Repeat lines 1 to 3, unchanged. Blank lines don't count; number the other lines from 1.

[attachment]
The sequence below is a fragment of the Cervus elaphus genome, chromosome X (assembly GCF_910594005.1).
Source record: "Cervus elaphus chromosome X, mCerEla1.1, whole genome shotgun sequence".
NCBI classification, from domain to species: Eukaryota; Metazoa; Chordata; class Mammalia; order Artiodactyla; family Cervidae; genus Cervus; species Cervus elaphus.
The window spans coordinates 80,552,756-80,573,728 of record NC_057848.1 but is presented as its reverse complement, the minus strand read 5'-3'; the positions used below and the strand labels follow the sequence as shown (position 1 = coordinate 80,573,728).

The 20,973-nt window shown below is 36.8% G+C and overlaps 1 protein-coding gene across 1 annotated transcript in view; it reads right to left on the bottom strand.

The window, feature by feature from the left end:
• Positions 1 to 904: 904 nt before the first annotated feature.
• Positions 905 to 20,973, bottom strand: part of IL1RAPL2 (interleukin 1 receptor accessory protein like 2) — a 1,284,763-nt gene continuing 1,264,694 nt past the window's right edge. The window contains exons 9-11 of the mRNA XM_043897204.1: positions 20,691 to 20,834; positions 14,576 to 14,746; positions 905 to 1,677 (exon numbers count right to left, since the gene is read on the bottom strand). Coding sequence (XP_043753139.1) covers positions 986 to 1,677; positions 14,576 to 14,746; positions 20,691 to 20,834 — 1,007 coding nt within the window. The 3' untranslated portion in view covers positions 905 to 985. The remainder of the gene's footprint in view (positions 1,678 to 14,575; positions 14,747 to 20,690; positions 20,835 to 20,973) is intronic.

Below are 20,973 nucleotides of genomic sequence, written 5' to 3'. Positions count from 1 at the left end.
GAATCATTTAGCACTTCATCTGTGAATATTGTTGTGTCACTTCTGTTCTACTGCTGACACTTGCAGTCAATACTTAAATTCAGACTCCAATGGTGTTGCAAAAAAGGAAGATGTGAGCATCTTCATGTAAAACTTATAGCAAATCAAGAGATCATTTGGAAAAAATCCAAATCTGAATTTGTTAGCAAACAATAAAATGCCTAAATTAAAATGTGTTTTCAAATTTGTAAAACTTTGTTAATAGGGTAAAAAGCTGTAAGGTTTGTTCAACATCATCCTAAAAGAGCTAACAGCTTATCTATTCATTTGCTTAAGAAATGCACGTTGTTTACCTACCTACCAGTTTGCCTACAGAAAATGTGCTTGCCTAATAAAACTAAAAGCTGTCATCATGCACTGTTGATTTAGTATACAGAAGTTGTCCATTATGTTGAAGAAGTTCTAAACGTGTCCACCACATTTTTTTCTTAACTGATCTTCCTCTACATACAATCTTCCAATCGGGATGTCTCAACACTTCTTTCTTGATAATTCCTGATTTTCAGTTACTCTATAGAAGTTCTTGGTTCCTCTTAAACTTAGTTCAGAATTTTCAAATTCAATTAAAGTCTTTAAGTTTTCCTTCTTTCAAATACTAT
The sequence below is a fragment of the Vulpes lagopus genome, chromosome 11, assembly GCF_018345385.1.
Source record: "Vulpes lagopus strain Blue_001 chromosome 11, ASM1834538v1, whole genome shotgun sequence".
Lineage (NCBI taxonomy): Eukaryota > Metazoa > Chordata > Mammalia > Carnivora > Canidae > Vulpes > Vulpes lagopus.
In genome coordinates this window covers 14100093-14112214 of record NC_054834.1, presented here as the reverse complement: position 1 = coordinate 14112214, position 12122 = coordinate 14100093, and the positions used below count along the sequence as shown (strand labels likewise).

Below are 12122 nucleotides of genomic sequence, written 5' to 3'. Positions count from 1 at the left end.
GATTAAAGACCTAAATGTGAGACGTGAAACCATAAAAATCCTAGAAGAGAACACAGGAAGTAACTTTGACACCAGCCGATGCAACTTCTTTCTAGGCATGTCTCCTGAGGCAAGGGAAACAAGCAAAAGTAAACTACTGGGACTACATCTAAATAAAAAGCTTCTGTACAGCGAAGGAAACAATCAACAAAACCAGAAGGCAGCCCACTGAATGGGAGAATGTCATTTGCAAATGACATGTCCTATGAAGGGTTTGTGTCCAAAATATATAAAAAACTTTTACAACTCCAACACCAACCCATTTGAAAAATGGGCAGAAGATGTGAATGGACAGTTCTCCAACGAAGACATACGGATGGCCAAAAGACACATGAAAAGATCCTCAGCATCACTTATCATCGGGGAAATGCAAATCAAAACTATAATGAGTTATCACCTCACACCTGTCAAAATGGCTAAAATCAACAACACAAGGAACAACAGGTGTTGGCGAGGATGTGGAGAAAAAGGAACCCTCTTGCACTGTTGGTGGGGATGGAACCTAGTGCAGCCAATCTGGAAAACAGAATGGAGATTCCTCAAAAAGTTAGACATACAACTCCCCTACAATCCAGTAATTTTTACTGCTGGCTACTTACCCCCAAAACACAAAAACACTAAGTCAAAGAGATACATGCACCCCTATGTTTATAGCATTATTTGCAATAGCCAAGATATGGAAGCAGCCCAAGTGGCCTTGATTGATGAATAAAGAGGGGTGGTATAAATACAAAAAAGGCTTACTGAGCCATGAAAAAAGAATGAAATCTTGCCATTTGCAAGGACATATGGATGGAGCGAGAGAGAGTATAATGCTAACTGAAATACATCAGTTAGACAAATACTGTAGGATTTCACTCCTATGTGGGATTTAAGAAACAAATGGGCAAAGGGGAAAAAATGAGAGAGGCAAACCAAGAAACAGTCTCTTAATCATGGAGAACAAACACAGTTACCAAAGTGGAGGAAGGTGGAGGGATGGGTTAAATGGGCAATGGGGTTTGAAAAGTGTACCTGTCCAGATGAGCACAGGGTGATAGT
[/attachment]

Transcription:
The sequence below is a fragment of the Cervus elaphus genome, chromosome X (assembly GCF_910594005.1).
Source record: "Cervus elaphus chromosome X, mCerEla1.1, whole genome shotgun sequence".
NCBI classification, from domain to species: Eukaryota; Metazoa; Chordata; class Mammalia; order Artiodactyla; family Cervidae; genus Cervus; species Cervus elaphus.